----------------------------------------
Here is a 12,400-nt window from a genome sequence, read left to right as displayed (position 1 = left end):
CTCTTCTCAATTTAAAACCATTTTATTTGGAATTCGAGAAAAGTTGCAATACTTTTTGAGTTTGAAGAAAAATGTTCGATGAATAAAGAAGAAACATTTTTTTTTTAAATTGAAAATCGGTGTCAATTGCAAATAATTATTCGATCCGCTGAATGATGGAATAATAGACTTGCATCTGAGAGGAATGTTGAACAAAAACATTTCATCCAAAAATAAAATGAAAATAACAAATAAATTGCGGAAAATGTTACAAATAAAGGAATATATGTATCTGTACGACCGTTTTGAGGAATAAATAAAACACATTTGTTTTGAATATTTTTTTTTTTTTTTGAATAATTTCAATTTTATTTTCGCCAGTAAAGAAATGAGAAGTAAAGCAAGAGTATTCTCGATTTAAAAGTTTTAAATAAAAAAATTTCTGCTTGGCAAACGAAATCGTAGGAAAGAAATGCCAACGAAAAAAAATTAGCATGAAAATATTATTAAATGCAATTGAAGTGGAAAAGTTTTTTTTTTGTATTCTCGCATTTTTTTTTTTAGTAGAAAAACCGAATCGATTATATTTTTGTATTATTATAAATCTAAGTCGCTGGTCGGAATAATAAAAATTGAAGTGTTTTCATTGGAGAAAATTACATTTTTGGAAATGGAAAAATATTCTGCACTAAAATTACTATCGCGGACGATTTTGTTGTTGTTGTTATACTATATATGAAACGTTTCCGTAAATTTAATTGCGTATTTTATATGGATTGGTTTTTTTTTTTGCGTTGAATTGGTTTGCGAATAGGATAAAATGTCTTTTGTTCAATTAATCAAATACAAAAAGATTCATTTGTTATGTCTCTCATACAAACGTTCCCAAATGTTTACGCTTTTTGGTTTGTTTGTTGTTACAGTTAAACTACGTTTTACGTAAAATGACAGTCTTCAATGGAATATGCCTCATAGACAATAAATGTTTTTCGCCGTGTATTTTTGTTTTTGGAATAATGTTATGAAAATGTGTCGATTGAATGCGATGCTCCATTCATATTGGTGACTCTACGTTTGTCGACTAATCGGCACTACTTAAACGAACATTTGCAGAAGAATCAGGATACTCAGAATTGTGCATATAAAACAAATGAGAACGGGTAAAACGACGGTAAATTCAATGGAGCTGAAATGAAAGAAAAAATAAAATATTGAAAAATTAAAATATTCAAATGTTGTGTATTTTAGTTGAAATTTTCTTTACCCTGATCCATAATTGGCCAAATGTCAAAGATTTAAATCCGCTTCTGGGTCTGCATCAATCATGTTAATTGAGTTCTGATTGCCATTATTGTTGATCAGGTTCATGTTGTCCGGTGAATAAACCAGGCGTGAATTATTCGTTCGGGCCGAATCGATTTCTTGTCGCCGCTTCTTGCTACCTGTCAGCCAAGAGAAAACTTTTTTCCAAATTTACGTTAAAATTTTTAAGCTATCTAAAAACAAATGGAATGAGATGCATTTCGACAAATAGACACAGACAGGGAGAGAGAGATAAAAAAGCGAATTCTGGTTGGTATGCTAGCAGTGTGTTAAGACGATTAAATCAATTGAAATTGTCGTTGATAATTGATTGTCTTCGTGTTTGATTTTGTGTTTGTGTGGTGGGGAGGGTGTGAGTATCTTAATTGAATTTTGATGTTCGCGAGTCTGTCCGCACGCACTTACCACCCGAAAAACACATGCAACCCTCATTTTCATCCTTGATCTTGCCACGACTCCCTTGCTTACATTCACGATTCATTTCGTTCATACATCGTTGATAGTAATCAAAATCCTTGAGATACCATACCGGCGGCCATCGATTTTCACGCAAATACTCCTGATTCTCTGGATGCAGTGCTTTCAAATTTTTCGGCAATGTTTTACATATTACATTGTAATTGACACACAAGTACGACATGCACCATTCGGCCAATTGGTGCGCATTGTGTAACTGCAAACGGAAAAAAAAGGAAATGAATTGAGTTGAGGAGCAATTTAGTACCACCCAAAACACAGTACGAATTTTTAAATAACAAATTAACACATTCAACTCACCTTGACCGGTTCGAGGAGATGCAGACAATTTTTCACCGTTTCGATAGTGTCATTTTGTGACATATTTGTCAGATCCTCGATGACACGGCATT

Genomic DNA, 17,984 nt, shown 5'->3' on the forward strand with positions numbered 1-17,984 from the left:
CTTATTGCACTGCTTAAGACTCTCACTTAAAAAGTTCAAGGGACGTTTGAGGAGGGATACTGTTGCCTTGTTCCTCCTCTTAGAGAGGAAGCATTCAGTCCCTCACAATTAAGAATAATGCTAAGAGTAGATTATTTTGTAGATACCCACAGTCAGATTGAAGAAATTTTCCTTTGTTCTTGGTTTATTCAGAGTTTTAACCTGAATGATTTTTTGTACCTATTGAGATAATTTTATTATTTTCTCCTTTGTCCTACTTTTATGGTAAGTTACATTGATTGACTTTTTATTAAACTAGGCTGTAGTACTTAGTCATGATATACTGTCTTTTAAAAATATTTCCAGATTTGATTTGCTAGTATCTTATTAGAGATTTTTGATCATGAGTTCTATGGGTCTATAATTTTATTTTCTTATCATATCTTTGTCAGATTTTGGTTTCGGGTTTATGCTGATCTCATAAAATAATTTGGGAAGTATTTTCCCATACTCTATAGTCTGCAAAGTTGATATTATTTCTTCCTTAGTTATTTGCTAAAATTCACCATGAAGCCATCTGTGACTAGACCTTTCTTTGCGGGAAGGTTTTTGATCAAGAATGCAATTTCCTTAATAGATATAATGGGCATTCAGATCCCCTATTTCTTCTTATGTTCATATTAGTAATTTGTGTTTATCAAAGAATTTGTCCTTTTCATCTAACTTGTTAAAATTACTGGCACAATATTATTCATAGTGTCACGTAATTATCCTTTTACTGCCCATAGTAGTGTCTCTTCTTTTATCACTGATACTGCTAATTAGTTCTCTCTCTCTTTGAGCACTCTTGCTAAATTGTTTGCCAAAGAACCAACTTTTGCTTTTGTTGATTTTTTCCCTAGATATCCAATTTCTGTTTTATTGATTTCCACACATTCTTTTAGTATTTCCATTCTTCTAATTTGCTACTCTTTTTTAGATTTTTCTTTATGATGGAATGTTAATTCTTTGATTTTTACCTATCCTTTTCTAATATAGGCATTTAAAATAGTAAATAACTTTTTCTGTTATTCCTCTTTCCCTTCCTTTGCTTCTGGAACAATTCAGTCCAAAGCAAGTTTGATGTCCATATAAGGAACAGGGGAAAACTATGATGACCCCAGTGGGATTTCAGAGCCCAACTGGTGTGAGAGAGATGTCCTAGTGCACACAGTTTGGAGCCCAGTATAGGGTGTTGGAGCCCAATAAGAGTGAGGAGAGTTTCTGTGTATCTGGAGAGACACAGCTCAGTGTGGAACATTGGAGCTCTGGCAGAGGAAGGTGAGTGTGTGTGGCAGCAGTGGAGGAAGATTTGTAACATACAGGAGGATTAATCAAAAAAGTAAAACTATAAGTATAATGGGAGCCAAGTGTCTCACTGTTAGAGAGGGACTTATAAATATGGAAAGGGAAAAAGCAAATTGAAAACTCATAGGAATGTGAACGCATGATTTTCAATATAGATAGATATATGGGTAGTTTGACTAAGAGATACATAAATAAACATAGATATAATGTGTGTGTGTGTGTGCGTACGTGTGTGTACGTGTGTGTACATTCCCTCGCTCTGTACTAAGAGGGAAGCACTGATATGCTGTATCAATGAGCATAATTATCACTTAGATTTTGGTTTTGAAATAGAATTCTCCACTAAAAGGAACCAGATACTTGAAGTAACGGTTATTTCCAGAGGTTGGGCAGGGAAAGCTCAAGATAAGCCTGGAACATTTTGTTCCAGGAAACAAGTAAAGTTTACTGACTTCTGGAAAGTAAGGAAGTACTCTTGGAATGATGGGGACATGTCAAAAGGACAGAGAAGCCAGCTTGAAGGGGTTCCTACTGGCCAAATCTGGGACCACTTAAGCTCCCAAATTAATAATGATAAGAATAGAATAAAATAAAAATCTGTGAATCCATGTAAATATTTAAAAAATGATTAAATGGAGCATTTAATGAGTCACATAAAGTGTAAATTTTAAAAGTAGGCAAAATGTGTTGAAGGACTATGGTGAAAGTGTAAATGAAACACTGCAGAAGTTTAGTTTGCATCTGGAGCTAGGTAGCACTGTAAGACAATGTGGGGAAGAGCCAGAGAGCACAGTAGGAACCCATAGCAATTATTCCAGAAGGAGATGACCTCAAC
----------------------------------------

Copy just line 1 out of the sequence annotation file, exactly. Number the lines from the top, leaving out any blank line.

Here is a 12,400-nt window from a genome sequence, read left to right as displayed (position 1 = left end):